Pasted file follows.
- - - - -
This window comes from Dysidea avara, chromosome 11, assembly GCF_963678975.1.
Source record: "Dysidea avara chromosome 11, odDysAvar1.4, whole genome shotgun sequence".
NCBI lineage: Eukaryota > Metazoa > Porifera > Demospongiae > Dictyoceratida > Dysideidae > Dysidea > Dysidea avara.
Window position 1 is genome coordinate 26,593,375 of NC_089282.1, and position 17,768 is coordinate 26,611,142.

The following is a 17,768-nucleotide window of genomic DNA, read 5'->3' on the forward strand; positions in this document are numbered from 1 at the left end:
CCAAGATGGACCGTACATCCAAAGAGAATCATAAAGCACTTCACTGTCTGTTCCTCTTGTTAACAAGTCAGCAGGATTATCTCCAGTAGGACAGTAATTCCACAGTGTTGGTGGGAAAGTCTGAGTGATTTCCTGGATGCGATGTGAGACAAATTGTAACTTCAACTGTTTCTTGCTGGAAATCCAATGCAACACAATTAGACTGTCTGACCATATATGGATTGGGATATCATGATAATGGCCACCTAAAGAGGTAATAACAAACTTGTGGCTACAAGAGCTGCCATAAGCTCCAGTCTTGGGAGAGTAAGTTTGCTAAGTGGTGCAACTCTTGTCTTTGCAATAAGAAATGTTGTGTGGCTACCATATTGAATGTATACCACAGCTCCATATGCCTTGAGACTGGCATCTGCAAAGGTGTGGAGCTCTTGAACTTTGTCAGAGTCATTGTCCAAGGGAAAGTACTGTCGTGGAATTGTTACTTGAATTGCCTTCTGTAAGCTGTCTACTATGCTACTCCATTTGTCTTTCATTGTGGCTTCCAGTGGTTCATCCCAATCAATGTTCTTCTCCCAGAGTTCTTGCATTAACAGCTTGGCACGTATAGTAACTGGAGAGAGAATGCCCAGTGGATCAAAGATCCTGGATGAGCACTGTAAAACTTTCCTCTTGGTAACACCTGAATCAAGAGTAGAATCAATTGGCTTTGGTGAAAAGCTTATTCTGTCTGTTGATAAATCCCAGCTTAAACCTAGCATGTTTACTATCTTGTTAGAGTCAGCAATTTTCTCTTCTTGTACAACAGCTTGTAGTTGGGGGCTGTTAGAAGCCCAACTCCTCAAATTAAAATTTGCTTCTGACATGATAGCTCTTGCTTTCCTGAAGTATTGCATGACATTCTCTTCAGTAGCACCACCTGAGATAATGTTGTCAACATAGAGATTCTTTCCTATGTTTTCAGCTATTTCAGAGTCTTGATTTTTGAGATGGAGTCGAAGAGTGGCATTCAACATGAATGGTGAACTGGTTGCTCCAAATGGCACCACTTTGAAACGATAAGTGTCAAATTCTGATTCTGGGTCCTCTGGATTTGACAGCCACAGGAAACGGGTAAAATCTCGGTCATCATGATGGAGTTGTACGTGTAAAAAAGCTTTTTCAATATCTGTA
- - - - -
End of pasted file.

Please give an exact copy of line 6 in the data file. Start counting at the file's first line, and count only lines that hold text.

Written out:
CCAAGATGGACCGTACATCCAAAGAGAATCATAAAGCACTTCACTGTCTGTTCCTCTTGTTAACAAGTCAGCAGGATTATCTCCAGTAGGACAGTAATTCCACAGTGTTGGTGGGAAAGTCTGAGTGATTTCCTGGATGCGATGTGAGACAAATTGTAACTTCAACTGTTTCTTGCTGGAAATCCAATGCAACACAATTAGACTGTCTGACCATATATGGATTGGGATATCATGATAATGGCCACCTAAAGAGGTAATAACAAACTTGTGGCTACAAGAGCTGCCATAAGCTCCAGTCTTGGGAGAGTAAGTTTGCTAAGTGGTGCAACTCTTGTCTTTGCAATAAGAAATGTTGTGTGGCTACCATATTGAATGTATACCACAGCTCCATATGCCTTGAGACTGGCATCTGCAAAGGTGTGGAGCTCTTGAACTTTGTCAGAGTCATTGTCCAAGGGAAAGTACTGTCGTGGAATTGTTACTTGAATTGCCTTCTGTAAGCTGTCTACTATGCTACTCCATTTGTCTTTCATTGTGGCTTCCAGTGGTTCATCCCAATCAATGTTCTTCTCCCAGAGTTCTTGCATTAACAGCTTGGCACGTATAGTAACTGGAGAGAGAATGCCCAGTGGATCAAAGATCCTGGATGAGCACTGTAAAACTTTCCTCTTGGTAACACCTGAATCAAGAGTAGAATCAATTGGCTTTGGTGAAAAGCTTATTCTGTCTGTTGATAAATCCCAGCTTAAACCTAGCATGTTTACTATCTTGTTAGAGTCAGCAATTTTCTCTTCTTGTACAACAGCTTGTAGTTGGGGGCTGTTAGAAGCCCAACTCCTCAAATTAAAATTTGCTTCTGACATGATAGCTCTTGCTTTCCTGAAGTATTGCATGACATTCTCTTCAGTAGCACCACCTGAGATAATGTTGTCAACATAGAGATTCTTTCCTATGTTTTCAGCTATTTCAGAGTCTTGATTTTTGAGATGGAGTCGAAGAGTGGCATTCAACATGAATGGTGAACTGGTTGCTCCAAATGGCACCACTTTGAAACGATAAGTGTCAAATTCTGATTCTGGGTCCTCTGGATTTGACAGCCACAGGAAACGGGTAAAATCTCGGTCATCATGATGGAGTTGTACGTGTAAAAAAGCTTTTTCAATATCTGTA